- Super ministry would oversee natural resources, heavy industry and utilities
- Overarching body may be led by current assistant oil minister Prince Abdulaziz bin Salman
Plans to create a new super ministry to oversee Saudi Arabias energy sector are under way in a move that could have huge political and economic ramifications for the kingdom.
Speculation is growing that the new ministry will have a far-reaching mandate that will cover natural resources, heavy industry, and power and water generation under the stewardship of assistant oil minister Prince Abdulaziz bin Salman.
Talks are still at an early stage, but the news follows the decision by the powerful Council for Economic & Development Affairs, chaired by Deputy Crown Prince Mohammed bin Salman, to separate state oil firm Saudi Aramco from the Oil Ministry.
Former Aramco CEO Khalid al-Falih took over the chairmanship of Aramco from Oil Minister Ali al-Naimi, and if the new ministry is created, it will likely be the kingdoms major revenue generator.
A new ministry has been talked about for some time and it would make a lot of sense from an operational standpoint, says Sadad al-Husseini, former head of exploration and production at Aramco. It would allow for a coordinated strategic approach across the energy and industrial sectors.
Aramcos plan is to lengthen the domestic value chain and this involves a huge investment in its downstream operations. Recent spending includes the $20bn Sadara chemical complex in Jubail as well as more than $30bn-worth of refinery schemes.
The oil major is also extremely active in the power sector and is constructing the worlds largest integrated gasification combined-cycle power plant at Jizan.
In addition, Aramco is responsible for supplying highly subsidised oil and gas for power generation and industrial use. This means a new ministry could manage these sectors and the subsidies much more efficiently.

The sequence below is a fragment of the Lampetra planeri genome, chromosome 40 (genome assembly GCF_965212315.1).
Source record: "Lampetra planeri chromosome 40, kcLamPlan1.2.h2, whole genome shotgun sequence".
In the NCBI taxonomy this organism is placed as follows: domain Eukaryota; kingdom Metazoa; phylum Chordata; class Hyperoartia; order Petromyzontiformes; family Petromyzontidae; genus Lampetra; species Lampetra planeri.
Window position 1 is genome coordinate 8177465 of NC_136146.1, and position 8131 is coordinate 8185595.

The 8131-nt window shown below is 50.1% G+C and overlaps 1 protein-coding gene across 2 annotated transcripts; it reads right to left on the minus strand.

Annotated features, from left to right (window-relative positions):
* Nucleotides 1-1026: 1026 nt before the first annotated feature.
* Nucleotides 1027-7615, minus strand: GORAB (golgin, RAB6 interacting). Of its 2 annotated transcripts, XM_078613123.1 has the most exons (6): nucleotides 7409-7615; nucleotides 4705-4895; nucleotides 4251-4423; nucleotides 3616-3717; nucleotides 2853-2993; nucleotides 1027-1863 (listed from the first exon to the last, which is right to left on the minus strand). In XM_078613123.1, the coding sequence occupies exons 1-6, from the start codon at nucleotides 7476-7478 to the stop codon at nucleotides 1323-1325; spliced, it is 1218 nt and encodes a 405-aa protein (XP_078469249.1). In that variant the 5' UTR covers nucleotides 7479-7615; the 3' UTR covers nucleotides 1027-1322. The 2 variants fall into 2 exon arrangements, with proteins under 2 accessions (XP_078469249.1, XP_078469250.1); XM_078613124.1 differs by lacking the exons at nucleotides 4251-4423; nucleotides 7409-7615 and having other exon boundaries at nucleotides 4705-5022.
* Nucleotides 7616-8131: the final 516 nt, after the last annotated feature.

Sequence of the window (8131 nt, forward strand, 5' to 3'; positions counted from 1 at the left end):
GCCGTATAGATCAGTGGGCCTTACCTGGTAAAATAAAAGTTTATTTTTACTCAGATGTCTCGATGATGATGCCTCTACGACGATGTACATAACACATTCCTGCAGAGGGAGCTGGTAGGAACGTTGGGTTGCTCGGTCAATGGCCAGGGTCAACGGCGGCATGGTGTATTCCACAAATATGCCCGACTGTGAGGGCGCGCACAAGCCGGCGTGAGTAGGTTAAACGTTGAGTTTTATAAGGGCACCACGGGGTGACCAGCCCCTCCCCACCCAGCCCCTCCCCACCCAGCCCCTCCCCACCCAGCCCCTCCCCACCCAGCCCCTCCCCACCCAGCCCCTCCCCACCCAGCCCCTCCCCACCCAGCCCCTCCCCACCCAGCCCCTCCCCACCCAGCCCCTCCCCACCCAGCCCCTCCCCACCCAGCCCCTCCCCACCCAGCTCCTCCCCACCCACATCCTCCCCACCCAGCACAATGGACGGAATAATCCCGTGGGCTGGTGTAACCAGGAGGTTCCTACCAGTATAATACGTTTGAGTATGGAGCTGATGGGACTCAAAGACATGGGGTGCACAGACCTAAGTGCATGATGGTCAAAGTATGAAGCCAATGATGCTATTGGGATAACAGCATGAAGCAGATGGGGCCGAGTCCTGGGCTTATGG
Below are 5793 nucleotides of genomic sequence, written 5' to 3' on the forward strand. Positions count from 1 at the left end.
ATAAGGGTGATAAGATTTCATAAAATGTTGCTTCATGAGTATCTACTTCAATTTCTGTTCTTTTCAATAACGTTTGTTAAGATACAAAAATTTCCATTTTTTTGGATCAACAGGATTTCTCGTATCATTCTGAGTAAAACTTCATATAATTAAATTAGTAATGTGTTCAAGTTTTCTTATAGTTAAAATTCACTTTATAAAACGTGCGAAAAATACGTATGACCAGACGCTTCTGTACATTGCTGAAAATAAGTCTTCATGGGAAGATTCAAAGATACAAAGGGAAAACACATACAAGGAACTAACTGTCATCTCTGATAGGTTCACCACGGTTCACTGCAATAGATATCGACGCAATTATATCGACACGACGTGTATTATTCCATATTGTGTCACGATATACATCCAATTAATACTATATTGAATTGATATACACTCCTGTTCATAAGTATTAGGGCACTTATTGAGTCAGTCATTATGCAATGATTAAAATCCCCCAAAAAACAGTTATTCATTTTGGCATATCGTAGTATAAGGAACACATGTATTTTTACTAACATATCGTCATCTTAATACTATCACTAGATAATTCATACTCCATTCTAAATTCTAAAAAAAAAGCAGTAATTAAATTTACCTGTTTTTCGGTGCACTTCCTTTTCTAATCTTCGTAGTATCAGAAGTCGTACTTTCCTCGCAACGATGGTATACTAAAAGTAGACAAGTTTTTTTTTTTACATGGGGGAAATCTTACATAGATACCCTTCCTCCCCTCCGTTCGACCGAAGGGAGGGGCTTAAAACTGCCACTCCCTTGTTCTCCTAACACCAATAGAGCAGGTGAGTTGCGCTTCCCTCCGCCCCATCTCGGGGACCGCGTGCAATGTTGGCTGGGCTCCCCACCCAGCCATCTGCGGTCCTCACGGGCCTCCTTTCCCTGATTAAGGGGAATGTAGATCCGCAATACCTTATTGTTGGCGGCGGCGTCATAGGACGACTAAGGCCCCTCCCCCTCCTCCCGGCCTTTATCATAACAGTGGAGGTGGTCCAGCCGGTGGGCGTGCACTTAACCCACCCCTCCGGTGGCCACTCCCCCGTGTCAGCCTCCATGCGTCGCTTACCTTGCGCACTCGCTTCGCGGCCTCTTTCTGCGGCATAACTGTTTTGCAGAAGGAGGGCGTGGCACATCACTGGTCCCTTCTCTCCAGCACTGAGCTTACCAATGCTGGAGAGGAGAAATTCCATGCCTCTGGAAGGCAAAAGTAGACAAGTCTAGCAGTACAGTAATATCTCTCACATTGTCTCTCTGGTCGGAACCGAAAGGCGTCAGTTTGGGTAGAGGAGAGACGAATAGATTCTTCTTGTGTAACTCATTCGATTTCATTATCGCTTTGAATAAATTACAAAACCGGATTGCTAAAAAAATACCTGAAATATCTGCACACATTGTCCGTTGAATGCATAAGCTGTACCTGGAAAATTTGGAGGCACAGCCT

According to a source at a major firm in the kingdoms power sector, the creation of an overarching energy body would have operational and, ultimately, economic benefits as domestic demand for electricity continues to soar.
You could say [the creation of a super ministry] is about time, says the source. Aramco is in charge of oil exports and providing fuel for domestic power, but has no say on domestic power production or electricity tariffs, which will become increasingly important issues moving forward.
A new super ministry would also play an important role in directing the kingdoms alternative energy efforts. Although plans to develop renewable energy on a large scale appear to have been dropped, Riyadh intends to press ahead with an ambitious 17.9GW nuclear energy programme to help meet forecast demand.
Appointing Prince Abdulaziz bin Salman to run the new ministry would be a controversial choice for some given that he is the fourth son of King Salman bin Abdulaziz al-Saud. In the princes favour is the fact he has been working with the Oil Ministry for 28 years and is said to be a popular figure. He has worked closely alongside Al-Naimi for decades and is still relatively young at 55.
Prince Abdulaziz is based in Riyadh, knows Opec and the oil business, and will be able to maintain policy and stability, which puts him at an advantage.
However, traditionally, members of the royal family are kept away from the oil sector, and there are some observers who believe that appointing Prince Abdulaziz would give King Salmans immediate family too much influence.
It would mean two of [King Salmans] sons controlling almost every key sector in the kingdom, says a Riyadh-based economist. If it goes ahead, it should be seen for what it is, a power grab.
The Oil Ministry was unavailable for comment when contacted by MEED.